I knew that the first one was an original. It's more open and airier, but lacks as much depth and macro-dynamics. When the second one musically swells, it really swells outward and you feel the lower soundswaves swell outward. In the same passage, the first one just never opens up outwardly with spatial volume the way the second one does. The orchestral layers are also more specific with the second one. In spite of that, I certainly enjoy the top end openness and air of the first one and wish the second one had a bit of that. Musically speaking, however, the second one gets more of the intention of the music across.

my new username's picture

On noise alone it's unsurprising to learn file 1 was the old disk, not because old disks "must" be noisy but we all surely hope new disks ... aren't.

But I still say that the old disk sounds more dynamic. This is especially so, since I normalized both files and yet File 1 seemed to reach crescendo more. What was interesting is that each seemed to possess details the other sometimes lacked, so I'm good with assuming they simply share a different response characteristic that presents itself at various points along the sample.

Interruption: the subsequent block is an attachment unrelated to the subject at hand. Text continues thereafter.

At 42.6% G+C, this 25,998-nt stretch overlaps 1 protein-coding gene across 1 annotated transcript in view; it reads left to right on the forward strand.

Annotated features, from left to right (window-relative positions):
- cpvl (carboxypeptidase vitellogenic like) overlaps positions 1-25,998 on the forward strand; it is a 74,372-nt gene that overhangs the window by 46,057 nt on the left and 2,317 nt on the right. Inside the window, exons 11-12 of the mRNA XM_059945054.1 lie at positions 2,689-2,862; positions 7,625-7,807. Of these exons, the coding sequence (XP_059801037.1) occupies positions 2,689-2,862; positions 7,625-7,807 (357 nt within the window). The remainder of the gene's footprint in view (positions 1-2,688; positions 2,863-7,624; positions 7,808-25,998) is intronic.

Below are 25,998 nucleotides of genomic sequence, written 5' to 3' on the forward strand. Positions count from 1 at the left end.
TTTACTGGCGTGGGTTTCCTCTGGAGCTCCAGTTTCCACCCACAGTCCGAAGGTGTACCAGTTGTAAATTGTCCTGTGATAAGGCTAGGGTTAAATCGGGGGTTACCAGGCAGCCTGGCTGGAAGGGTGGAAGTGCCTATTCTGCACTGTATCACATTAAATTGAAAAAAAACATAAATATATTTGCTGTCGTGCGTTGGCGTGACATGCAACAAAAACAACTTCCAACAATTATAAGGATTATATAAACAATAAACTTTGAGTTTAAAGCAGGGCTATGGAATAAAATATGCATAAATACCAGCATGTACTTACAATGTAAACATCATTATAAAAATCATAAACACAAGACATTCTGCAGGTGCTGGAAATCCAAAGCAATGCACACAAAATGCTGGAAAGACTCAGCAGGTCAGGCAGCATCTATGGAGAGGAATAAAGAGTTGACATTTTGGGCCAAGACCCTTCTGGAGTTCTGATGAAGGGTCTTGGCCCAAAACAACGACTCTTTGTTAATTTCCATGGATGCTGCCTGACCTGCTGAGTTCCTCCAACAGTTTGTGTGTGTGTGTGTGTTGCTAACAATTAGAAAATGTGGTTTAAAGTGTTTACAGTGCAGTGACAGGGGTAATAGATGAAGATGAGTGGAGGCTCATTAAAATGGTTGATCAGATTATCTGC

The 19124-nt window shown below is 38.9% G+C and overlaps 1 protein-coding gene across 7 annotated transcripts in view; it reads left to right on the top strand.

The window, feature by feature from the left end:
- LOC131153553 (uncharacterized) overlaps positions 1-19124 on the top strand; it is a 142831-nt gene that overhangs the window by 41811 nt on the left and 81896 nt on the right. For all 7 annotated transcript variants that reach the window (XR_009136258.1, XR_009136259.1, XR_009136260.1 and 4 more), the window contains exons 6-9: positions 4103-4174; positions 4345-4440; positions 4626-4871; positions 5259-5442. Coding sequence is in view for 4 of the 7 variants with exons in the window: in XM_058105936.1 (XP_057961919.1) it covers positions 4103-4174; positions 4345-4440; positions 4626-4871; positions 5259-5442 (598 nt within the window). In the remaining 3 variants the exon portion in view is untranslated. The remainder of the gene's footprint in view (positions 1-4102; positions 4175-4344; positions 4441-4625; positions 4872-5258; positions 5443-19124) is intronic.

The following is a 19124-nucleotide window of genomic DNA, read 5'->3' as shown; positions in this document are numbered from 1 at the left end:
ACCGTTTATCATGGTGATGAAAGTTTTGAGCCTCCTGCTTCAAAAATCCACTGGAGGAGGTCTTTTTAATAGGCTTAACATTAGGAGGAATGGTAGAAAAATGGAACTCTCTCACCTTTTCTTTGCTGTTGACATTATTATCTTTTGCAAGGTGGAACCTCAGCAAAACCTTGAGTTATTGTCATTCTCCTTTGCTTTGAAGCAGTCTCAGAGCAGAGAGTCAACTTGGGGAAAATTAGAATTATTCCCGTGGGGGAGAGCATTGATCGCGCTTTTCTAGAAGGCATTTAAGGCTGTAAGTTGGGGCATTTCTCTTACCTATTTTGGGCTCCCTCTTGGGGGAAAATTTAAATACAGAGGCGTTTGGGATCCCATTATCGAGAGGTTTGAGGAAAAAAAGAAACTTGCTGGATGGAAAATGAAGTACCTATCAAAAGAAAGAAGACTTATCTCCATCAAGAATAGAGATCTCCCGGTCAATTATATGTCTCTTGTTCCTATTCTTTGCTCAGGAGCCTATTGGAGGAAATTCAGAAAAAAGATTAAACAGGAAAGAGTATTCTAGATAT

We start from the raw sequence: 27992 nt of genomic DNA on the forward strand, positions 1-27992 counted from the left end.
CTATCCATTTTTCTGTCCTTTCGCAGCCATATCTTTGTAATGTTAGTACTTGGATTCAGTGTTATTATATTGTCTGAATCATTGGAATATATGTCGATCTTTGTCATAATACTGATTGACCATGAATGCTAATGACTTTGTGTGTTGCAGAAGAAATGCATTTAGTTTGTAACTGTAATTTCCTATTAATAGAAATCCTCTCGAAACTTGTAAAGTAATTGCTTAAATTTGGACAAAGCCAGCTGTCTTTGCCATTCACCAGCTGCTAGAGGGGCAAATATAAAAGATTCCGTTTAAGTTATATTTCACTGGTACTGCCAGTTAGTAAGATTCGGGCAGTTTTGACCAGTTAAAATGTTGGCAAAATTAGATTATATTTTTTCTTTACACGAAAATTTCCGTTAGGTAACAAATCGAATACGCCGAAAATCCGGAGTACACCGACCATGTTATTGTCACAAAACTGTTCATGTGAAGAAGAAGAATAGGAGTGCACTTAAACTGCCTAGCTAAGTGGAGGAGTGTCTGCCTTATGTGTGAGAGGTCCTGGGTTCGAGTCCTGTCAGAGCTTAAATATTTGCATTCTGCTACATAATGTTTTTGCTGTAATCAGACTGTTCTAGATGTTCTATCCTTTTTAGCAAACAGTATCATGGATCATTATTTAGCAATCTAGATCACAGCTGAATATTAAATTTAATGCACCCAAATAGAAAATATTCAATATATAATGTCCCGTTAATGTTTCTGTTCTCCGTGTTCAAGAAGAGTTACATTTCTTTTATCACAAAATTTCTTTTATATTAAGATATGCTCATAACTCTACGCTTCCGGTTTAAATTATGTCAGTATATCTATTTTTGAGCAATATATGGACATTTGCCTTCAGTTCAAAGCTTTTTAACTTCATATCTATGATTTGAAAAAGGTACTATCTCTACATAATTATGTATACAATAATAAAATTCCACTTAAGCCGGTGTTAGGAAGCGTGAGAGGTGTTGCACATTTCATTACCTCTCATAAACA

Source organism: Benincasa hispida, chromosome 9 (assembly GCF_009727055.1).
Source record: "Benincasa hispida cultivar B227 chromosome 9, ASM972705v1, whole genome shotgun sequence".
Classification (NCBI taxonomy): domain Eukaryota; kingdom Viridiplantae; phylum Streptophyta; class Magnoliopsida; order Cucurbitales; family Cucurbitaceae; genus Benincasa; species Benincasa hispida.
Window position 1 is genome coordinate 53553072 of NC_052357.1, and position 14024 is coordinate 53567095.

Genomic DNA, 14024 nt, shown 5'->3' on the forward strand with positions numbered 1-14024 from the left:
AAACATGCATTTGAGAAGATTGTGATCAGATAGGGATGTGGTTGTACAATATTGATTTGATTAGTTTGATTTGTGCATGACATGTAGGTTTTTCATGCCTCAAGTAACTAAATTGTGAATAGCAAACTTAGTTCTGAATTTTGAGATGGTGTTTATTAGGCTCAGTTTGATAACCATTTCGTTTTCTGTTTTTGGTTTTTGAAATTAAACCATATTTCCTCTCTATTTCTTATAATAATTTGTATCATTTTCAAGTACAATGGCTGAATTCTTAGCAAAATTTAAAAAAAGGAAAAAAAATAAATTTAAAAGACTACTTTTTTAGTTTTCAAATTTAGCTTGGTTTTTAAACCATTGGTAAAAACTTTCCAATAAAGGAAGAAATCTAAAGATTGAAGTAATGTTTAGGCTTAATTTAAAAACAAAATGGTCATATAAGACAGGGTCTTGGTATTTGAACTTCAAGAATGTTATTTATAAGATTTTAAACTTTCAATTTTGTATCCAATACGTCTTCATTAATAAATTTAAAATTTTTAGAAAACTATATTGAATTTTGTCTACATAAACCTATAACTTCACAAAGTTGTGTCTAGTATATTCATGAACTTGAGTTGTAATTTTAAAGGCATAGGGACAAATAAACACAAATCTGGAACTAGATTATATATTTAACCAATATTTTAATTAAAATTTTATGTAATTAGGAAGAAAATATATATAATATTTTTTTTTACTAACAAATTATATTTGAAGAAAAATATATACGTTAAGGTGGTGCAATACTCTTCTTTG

Overall, I'm pretty sure I responded more to what AnalogJ describes as file 1's openness and air (also, these ears thought they heard more separation) -- and if I'd listened more on a more resolving system likely would have preferred #2 more clearly.

AnalogJ's picture

I think Michael and I are both referring to the reissues superior macro-dynamics, the ability to expand on the bigger fortes. Listen again on the orchestral tutti when the lower strings lean into a passage and sound gets bigger and expands outward in the reissue. On the original, the orchestra lacks the weight and never really expands outward.

BillHart's picture

pressing comparisons- not limited to this example- is differences in loudness, assuming that the louder sounding record usually has an 'edge.' Compensating for this can be tricky, since a db measurement taken at particular places in two (or more) copies may not reflect how loud the record is cut throughout (or so it seems to me).
I like good remasters for quiet surfaces and price. But, I tend to favor the 'right' early pressing as well, which usually means multiple copies. In some cases, you have little choice, e.g. a record that hasn't been redone or has been remastered from a questionable source.
The records I have the most copies of tend to be ones which weren't great recordings to begin with, but have music I care about.
I do find it interesting that the 'originals' in this case were mastered from tape copies.

elliotdrum's picture

I did purchase the AP vinyl and I did like it but, I found it to be a little bright. The SACD which I can remember cost me $11.99
at Tower years ago is smoother and still very very dynamic.
My cd player is a Modwright modded tube Sony XA5400ES.